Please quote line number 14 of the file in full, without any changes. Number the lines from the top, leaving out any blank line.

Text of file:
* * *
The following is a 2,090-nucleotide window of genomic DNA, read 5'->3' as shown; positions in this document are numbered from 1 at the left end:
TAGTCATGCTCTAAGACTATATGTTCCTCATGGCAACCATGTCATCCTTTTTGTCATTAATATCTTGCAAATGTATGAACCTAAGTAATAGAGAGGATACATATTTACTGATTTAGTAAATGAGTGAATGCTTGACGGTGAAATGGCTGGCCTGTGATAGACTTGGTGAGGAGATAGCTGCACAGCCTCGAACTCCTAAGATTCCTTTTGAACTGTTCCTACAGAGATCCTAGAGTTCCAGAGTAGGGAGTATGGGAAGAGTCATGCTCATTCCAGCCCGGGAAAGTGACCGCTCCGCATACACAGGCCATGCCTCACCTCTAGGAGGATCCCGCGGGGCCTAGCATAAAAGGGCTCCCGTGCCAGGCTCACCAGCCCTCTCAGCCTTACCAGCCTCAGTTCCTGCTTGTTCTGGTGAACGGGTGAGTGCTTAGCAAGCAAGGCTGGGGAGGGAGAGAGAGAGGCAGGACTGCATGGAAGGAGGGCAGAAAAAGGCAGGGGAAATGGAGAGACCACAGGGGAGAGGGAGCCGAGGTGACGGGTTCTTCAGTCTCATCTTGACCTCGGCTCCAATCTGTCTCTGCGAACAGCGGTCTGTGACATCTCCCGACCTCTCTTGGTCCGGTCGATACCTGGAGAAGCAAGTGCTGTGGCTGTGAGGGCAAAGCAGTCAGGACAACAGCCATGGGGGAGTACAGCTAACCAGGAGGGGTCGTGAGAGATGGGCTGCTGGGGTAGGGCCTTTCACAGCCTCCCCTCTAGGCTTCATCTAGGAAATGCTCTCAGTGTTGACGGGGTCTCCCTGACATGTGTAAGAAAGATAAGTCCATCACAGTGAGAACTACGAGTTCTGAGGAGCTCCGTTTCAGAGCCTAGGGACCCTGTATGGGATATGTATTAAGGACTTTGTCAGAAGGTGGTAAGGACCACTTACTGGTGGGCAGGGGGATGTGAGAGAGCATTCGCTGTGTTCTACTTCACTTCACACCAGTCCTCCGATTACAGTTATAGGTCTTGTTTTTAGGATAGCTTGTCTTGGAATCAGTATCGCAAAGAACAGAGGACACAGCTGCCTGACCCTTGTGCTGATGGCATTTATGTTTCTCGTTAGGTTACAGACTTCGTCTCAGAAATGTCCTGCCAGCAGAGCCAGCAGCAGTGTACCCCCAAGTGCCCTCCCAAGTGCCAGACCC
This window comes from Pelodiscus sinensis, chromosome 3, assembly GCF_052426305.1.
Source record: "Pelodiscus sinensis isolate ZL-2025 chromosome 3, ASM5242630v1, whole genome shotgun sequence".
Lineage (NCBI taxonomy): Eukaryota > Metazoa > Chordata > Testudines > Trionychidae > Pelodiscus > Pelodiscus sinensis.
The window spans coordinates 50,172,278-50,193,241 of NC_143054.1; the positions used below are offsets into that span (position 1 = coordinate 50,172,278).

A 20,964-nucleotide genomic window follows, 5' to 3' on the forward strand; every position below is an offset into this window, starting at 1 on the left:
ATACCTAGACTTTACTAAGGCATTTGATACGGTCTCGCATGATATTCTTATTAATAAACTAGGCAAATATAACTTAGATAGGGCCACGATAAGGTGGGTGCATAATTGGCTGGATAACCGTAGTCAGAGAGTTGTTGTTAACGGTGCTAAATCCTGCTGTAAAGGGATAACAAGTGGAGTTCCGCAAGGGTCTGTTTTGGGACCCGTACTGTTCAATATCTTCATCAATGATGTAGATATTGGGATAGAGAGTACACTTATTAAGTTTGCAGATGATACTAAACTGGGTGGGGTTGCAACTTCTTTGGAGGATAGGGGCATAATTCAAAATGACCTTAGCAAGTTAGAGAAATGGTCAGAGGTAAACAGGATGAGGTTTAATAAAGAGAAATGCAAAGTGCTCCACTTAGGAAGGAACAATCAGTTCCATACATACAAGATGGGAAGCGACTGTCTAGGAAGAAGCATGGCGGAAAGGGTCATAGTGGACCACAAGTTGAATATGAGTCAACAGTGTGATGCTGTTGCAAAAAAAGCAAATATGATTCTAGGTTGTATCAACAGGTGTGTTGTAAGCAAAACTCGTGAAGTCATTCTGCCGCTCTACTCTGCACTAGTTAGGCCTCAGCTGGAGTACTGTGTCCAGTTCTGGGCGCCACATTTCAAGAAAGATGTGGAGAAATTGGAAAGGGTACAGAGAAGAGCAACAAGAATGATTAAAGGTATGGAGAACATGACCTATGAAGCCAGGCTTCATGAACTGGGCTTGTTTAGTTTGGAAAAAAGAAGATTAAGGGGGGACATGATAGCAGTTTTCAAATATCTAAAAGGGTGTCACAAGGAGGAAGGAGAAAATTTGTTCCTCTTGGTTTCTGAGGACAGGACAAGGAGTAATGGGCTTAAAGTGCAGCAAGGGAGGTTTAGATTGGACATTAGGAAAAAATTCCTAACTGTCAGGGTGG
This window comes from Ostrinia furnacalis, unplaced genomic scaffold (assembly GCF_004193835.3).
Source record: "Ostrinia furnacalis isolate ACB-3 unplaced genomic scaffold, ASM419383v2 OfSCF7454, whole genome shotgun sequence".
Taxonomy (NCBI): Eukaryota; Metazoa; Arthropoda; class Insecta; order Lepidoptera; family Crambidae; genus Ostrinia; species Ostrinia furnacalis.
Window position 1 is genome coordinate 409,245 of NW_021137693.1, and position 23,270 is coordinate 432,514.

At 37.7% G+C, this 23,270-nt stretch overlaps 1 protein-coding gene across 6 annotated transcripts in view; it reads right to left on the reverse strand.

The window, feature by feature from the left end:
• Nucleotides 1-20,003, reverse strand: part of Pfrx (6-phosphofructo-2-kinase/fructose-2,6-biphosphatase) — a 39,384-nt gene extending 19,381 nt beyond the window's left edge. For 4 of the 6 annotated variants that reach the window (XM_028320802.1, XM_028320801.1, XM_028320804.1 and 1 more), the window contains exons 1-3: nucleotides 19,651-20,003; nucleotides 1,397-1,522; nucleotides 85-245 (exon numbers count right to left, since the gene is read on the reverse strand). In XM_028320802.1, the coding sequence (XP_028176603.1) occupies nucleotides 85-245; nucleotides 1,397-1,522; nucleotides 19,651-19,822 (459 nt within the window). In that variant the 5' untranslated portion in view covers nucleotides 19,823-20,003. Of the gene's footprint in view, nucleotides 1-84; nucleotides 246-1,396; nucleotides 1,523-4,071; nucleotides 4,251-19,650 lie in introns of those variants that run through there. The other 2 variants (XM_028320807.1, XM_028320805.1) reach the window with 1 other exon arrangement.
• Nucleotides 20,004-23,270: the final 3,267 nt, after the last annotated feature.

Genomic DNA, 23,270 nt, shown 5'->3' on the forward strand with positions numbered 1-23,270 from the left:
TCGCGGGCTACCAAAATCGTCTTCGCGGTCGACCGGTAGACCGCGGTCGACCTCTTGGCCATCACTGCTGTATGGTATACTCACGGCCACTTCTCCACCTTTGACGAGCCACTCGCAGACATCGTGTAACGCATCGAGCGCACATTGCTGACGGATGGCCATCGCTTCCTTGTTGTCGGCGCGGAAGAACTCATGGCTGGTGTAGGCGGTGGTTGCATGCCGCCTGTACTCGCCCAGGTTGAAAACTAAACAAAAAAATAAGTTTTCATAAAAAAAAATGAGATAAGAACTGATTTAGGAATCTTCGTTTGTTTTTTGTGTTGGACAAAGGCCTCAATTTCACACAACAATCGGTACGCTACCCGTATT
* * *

The window, feature by feature from the left end: